Corporate titans such as Apple and Walmart are under attack for buying back billions of dollars in stock while supposedly skimping on investment, but evidently the critics have it all wrong: The companies that buy back the most stock also invest the most in the future.
The 100 companies in the MSCI USA index that have bought back the most stock have also boosted capital investment by 45% in the past year, said Andrea Cicione, head of strategy at the global investment advisory firm TS Lombard.
By comparison, the 620 companies in the index as a whole have increased investment by an average of just 10% a year, his research has found.
“The companies engaging in the most buybacks are the ones doing the most investment,” Cicione said in an interview.
Apple announced plans last spring to buy back $100 billion in stock, but it also invested almost $17 billion in 2018 and it plans to invest $14 billion in 2019. And no wonder. The company is trying to prepare for a future in which it’s no longer so reliant on the iPhone.
Walmart, for its part, said last year it would buy back $20 billion in stock. Yet the company has invested at least $10 billion annually for the past three years in an effort to meet head-on competition from Amazon
. The nation’s largest retailer has to invest more in new technologies and e-commerce or risk falling behind.
How are companies walking and chewing gum at the same time?
The biggest corporate tax cuts under President Trump in 31 years certainly helped, Cicione said, but he pointed out the surge in stock buybacks preceded them.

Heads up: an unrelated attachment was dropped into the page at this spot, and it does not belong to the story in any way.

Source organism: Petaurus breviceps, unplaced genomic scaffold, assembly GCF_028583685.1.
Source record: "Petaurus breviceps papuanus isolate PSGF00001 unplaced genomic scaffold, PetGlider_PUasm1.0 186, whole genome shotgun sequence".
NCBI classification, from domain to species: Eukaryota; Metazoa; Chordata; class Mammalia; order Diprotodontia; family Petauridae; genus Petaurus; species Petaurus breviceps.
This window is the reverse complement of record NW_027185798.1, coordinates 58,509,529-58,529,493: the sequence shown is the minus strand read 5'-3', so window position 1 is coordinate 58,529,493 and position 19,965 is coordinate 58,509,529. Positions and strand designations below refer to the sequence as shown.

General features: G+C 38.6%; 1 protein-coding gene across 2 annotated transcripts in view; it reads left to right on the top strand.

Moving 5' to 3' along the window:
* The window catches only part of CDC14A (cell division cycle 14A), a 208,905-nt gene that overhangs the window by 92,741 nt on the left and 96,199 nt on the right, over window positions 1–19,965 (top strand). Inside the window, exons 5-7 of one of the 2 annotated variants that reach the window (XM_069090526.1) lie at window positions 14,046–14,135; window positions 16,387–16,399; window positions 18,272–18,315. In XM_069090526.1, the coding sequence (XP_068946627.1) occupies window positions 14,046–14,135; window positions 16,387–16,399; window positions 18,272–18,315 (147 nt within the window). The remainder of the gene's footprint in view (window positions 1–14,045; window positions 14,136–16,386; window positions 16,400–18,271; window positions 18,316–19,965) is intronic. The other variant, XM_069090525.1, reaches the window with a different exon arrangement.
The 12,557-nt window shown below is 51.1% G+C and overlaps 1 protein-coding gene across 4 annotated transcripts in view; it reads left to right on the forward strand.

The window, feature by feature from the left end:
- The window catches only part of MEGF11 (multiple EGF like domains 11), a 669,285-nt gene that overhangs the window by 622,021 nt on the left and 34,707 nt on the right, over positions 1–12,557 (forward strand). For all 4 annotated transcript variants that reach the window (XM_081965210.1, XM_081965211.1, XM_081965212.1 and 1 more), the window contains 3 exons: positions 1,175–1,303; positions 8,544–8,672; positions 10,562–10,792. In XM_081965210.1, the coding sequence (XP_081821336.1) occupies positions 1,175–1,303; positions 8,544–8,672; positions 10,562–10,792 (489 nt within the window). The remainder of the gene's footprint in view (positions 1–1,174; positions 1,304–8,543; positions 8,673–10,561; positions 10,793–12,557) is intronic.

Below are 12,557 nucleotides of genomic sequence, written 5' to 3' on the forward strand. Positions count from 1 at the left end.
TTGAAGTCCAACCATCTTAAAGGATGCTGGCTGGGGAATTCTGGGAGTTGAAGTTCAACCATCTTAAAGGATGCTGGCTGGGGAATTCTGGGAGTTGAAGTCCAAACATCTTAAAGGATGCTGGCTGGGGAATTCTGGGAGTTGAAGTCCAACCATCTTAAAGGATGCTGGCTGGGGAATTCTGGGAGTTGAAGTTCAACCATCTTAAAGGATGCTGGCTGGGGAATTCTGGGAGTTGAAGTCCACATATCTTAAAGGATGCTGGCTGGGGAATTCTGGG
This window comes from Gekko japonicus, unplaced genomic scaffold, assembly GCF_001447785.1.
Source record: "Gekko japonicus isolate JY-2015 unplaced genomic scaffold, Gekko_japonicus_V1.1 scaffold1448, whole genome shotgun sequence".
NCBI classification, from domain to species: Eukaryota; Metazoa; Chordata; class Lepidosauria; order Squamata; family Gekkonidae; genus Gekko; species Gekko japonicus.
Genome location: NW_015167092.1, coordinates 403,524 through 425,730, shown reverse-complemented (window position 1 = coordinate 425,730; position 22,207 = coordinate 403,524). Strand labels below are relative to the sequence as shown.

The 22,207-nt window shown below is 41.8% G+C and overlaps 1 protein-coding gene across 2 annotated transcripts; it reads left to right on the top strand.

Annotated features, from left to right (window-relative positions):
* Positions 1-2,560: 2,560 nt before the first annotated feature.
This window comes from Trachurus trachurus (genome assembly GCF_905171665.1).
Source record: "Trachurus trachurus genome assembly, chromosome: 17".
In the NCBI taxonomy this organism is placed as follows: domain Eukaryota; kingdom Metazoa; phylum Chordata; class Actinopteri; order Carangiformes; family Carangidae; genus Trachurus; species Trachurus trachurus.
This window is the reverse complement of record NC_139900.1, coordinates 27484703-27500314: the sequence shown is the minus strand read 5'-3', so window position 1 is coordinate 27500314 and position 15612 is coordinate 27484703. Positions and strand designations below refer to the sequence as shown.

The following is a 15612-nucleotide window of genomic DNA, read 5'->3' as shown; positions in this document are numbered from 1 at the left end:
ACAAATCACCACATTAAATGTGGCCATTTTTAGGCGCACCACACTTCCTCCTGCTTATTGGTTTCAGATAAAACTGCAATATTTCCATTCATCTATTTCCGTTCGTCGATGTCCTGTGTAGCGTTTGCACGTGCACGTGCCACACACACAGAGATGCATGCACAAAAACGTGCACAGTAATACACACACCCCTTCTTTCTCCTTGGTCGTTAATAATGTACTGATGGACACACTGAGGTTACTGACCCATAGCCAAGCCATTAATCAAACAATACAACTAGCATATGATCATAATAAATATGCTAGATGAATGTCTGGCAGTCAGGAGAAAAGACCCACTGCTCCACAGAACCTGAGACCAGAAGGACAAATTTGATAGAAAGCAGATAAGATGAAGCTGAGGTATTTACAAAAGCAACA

Cicione said the largest and most successful American companies have managed to boost what is known as free cash flow, the difference between what a company receives and pays in cash, even faster over the past few years due to rising sales and sound management. That’s allowed them to give money back to shareholders and to increase investment.
Critics don’t see it that way. They contend the boom in stock buybacks over the past few years have come at the expense of workers and the broader economy.
Earlier this month Democratic presidential contender Bernie Sanders and Senate Minority Leader Chuck Schumer said they would offer a proposal to sharply restrict stock buybacks unless companies invest more, especially in worker pay and benefits. Other Democratic candidates have joined in, as has Republican Sen. Marco Rubio.
Even on that front, however, companies are spending more.
Walmart has raised its minimum hourly wage three times since 2015 to $11 an hour, largely because of low unemployment and tougher competition for workers. Many other companies have gone even further, raising their lowest pay scale to $15 an hour.
What’s more, hourly wages and total compensation for all American workers are growing more than 3% a year — the fastest rate in a decade.
Restrictions on buybacks are unlikely to push companies to increase investment in equipment or workers, Cicione said. Companies would have done so already if they thought it would boost their bottom line.
If companies continue to generate huge amounts of extra cash, he said, they’ll simply shift from buying back stock to giving shareholders bigger annual dividends or special onetime dividends. Higher dividends don’t get the same bad press and mostly benefit common shareholders, including retirement plans for millions of Americans.
“If companies generate so much cash, they will find other ways to return it to shareholders,” he said.